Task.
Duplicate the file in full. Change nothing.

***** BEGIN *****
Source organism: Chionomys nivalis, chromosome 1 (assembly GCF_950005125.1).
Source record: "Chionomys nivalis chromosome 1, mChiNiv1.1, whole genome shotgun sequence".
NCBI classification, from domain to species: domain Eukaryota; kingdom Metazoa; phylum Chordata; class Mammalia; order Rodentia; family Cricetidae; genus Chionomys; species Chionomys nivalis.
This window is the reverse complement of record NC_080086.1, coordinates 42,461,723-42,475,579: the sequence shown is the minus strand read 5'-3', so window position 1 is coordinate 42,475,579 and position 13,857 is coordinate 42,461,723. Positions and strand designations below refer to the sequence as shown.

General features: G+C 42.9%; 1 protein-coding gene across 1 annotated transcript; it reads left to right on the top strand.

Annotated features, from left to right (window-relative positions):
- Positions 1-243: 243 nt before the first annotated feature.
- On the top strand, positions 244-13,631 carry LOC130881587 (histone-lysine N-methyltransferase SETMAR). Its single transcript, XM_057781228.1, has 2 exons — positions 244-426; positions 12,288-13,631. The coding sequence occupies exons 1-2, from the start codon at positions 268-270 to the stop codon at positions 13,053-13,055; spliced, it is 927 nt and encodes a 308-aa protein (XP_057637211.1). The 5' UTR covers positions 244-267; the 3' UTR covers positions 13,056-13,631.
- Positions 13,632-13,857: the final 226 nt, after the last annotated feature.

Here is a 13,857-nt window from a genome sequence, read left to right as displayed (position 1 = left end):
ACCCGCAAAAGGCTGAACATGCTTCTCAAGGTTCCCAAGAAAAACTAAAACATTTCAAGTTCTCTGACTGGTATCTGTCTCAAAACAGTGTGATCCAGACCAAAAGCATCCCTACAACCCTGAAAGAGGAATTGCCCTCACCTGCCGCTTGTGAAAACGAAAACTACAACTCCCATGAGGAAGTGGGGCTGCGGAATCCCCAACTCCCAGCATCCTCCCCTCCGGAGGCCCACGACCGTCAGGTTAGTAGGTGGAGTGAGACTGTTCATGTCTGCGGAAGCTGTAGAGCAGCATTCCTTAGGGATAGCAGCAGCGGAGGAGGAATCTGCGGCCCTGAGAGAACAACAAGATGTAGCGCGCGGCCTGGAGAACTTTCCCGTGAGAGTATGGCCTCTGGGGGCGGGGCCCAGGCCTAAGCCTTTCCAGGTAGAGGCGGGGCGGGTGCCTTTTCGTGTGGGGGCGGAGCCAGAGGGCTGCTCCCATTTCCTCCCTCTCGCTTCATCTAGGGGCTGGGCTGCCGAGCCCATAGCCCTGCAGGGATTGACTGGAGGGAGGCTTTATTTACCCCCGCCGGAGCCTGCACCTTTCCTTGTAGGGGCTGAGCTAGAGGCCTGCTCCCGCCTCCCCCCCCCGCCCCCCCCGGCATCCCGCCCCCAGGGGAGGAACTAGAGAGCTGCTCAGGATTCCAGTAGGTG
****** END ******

Source organism: Chionomys nivalis, chromosome 1 (assembly GCF_950005125.1).
Source record: "Chionomys nivalis chromosome 1, mChiNiv1.1, whole genome shotgun sequence".
NCBI classification, from domain to species: domain Eukaryota; kingdom Metazoa; phylum Chordata; class Mammalia; order Rodentia; family Cricetidae; genus Chionomys; species Chionomys nivalis.
This window is the reverse complement of record NC_080086.1, coordinates 42,461,723-42,475,579: the sequence shown is the minus strand read 5'-3', so window position 1 is coordinate 42,475,579 and position 13,857 is coordinate 42,461,723. Positions and strand designations below refer to the sequence as shown.

General features: G+C 42.9%; 1 protein-coding gene across 1 annotated transcript; it reads left to right on the top strand.

Annotated features, from left to right (window-relative positions):
- Positions 1-243: 243 nt before the first annotated feature.
- On the top strand, positions 244-13,631 carry LOC130881587 (histone-lysine N-methyltransferase SETMAR). Its single transcript, XM_057781228.1, has 2 exons — positions 244-426; positions 12,288-13,631. The coding sequence occupies exons 1-2, from the start codon at positions 268-270 to the stop codon at positions 13,053-13,055; spliced, it is 927 nt and encodes a 308-aa protein (XP_057637211.1). The 5' UTR covers positions 244-267; the 3' UTR covers positions 13,056-13,631.
- Positions 13,632-13,857: the final 226 nt, after the last annotated feature.

Here is a 13,857-nt window from a genome sequence, read left to right as displayed (position 1 = left end):
ACCCGCAAAAGGCTGAACATGCTTCTCAAGGTTCCCAAGAAAAACTAAAACATTTCAAGTTCTCTGACTGGTATCTGTCTCAAAACAGTGTGATCCAGACCAAAAGCATCCCTACAACCCTGAAAGAGGAATTGCCCTCACCTGCCGCTTGTGAAAACGAAAACTACAACTCCCATGAGGAAGTGGGGCTGCGGAATCCCCAACTCCCAGCATCCTCCCCTCCGGAGGCCCACGACCGTCAGGTTAGTAGGTGGAGTGAGACTGTTCATGTCTGCGGAAGCTGTAGAGCAGCATTCCTTAGGGATAGCAGCAGCGGAGGAGGAATCTGCGGCCCTGAGAGAACAACAAGATGTAGCGCGCGGCCTGGAGAACTTTCCCGTGAGAGTATGGCCTCTGGGGGCGGGGCCCAGGCCTAAGCCTTTCCAGGTAGAGGCGGGGCGGGTGCCTTTTCGTGTGGGGGCGGAGCCAGAGGGCTGCTCCCATTTCCTCCCTCTCGCTTCATCTAGGGGCTGGGCTGCCGAGCCCATAGCCCTGCAGGGATTGACTGGAGGGAGGCTTTATTTACCCCCGCCGGAGCCTGCACCTTTCCTTGTAGGGGCTGAGCTAGAGGCCTGCTCCCGCCTCCCCCCCCCGCCCCCCCCGGCATCCCGCCCCCAGGGGAGGAACTAGAGAGCTGCTCAGGATTCCAGTAGGTG